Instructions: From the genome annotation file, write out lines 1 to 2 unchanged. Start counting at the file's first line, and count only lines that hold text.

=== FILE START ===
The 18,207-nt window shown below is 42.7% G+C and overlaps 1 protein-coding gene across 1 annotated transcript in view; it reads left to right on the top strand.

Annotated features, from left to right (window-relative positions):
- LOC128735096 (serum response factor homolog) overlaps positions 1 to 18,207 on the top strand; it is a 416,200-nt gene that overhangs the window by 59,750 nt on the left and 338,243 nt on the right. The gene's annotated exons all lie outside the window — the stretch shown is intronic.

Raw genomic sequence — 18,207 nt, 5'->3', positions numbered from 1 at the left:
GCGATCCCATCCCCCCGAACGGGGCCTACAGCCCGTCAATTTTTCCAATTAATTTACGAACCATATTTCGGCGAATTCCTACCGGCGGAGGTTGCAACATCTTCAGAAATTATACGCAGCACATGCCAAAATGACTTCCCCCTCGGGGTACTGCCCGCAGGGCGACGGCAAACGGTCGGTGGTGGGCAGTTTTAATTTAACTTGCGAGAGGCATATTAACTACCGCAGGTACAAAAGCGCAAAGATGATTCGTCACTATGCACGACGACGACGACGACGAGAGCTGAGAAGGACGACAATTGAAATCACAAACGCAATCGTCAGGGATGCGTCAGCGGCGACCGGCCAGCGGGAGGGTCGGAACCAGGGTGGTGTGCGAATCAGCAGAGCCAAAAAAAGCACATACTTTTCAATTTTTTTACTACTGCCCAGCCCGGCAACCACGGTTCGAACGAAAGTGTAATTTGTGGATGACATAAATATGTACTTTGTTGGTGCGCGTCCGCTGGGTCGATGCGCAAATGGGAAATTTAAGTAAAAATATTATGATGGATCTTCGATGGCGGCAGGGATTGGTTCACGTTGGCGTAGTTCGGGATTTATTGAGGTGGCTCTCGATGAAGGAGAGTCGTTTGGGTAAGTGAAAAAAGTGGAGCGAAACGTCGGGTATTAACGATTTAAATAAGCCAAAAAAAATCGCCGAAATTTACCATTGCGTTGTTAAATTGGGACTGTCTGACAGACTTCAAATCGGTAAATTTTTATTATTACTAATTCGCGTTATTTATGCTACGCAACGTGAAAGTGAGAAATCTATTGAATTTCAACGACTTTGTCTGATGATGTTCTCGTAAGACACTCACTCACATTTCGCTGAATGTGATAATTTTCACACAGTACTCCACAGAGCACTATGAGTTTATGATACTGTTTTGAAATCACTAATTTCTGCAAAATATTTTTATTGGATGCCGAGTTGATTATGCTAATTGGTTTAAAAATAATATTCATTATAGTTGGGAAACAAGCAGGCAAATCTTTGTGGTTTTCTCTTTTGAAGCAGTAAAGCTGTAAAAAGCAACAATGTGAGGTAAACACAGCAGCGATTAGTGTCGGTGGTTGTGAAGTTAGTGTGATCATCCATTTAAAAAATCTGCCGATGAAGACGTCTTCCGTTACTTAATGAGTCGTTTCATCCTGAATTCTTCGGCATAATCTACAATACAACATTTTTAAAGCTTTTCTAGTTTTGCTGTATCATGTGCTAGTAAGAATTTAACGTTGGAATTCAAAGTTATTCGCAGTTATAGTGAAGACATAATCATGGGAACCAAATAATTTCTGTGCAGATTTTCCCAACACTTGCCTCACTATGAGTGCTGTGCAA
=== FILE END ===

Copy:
The 18,207-nt window shown below is 42.7% G+C and overlaps 1 protein-coding gene across 1 annotated transcript in view; it reads left to right on the top strand.

Annotated features, from left to right (window-relative positions):